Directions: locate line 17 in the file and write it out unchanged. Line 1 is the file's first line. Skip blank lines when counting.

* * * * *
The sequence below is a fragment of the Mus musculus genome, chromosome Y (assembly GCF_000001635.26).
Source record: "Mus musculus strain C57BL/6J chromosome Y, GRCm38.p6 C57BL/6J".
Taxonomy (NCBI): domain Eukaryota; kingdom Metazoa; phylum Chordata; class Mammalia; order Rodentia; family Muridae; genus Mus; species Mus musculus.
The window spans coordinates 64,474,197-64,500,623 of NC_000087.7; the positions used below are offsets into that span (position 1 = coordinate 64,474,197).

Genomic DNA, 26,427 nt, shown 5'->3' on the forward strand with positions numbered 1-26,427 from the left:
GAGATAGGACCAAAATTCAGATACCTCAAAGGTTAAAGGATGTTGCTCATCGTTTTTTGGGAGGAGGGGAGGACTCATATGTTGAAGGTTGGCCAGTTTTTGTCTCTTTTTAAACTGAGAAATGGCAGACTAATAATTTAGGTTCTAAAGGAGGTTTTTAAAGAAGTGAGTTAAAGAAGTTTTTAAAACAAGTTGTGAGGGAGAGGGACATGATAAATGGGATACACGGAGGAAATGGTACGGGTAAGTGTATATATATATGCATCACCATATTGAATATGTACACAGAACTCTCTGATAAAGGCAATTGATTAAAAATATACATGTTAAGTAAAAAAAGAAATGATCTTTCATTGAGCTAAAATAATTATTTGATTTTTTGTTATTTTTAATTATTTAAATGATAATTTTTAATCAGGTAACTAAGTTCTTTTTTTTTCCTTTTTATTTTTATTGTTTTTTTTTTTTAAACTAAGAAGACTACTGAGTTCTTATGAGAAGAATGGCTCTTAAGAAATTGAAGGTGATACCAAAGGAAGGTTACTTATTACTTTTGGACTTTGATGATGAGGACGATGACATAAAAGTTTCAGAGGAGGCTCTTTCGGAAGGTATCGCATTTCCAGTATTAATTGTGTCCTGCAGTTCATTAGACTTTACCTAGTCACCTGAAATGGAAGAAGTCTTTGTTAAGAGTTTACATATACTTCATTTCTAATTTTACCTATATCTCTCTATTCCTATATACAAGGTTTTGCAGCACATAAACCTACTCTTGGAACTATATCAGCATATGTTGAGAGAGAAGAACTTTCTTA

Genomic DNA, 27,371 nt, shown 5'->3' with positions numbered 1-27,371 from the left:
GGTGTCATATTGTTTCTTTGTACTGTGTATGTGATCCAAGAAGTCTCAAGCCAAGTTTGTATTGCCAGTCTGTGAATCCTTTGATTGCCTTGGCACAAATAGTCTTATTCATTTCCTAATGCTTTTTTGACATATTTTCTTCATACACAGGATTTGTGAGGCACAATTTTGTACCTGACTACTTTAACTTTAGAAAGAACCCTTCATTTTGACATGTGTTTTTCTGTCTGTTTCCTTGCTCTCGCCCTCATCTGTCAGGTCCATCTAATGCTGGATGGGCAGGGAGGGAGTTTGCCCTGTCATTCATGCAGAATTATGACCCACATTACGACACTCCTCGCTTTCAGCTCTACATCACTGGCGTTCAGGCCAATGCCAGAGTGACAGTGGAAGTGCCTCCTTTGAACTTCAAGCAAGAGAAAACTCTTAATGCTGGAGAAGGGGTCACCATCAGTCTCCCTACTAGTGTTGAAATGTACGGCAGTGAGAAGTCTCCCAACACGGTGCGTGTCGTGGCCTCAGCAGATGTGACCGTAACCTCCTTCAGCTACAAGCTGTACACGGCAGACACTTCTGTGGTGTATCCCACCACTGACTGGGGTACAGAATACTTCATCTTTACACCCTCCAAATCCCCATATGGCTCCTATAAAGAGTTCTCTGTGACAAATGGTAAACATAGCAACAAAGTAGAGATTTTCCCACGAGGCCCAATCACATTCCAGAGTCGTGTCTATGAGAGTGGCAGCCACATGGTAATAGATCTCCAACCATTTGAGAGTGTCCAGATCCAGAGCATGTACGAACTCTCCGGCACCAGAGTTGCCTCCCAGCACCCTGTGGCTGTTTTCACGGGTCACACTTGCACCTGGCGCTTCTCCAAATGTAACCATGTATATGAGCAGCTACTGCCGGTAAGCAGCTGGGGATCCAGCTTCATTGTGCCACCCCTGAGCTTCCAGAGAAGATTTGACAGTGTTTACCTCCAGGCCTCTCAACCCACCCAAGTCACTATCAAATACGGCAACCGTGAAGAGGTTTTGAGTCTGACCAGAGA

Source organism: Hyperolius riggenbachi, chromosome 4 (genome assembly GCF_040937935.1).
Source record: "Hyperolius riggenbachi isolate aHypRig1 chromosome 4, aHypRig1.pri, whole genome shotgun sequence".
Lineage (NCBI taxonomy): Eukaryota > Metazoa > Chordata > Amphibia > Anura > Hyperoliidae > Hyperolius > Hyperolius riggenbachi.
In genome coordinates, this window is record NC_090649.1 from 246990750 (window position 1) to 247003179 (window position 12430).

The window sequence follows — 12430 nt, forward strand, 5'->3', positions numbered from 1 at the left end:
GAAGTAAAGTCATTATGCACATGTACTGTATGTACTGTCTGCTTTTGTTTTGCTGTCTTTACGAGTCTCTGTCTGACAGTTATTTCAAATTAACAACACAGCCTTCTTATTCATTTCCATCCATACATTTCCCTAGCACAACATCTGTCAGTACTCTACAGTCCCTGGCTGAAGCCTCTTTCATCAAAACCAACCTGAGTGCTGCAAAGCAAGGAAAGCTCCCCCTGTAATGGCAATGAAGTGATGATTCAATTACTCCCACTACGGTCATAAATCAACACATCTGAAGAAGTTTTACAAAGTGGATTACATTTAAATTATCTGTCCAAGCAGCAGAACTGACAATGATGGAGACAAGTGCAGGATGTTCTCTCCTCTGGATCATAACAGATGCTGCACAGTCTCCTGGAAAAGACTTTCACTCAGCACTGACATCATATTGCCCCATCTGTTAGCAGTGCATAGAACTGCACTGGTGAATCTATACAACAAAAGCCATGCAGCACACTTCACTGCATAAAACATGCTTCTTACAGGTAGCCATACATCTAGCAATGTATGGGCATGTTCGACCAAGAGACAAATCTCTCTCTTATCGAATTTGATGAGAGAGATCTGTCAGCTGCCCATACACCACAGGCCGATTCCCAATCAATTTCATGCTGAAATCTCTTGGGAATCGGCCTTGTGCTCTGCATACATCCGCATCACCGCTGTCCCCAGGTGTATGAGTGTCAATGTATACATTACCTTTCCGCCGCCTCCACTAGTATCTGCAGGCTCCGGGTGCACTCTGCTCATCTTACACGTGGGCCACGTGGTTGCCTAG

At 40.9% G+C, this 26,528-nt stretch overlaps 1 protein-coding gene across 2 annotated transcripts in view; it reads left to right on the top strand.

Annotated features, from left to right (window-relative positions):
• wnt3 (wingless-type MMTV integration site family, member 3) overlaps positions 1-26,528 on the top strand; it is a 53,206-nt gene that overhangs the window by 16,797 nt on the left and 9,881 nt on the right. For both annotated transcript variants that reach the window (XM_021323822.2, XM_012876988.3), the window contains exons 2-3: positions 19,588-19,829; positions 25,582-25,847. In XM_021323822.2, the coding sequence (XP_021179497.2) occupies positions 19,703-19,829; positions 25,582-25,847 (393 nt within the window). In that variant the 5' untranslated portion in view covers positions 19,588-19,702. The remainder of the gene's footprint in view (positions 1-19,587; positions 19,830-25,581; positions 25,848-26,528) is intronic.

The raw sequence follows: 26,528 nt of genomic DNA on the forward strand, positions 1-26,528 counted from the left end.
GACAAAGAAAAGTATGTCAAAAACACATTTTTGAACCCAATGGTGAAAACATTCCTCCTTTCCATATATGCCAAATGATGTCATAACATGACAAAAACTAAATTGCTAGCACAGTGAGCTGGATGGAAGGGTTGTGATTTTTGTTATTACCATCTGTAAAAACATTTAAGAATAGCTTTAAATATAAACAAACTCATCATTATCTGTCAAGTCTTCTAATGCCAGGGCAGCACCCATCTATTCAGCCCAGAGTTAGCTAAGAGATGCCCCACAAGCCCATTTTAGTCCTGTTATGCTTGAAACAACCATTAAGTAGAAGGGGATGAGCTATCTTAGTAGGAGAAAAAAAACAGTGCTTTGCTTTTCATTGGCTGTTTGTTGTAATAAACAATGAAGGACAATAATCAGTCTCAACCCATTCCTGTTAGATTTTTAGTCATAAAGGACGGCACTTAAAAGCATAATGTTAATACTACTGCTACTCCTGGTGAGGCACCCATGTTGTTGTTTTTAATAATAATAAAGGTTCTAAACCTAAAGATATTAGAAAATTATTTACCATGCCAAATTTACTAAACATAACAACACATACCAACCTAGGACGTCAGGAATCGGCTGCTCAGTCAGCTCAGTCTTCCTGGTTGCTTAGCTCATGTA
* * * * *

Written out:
• wnt3 (wingless-type MMTV integration site family, member 3) overlaps positions 1-26,528 on the top strand; it is a 53,206-nt gene that overhangs the window by 16,797 nt on the left and 9,881 nt on the right. For both annotated transcript variants that reach the window (XM_021323822.2, XM_012876988.3), the window contains exons 2-3: positions 19,588-19,829; positions 25,582-25,847. In XM_021323822.2, the coding sequence (XP_021179497.2) occupies positions 19,703-19,829; positions 25,582-25,847 (393 nt within the window). In that variant the 5' untranslated portion in view covers positions 19,588-19,702. The remainder of the gene's footprint in view (positions 1-19,587; positions 19,830-25,581; positions 25,848-26,528) is intronic.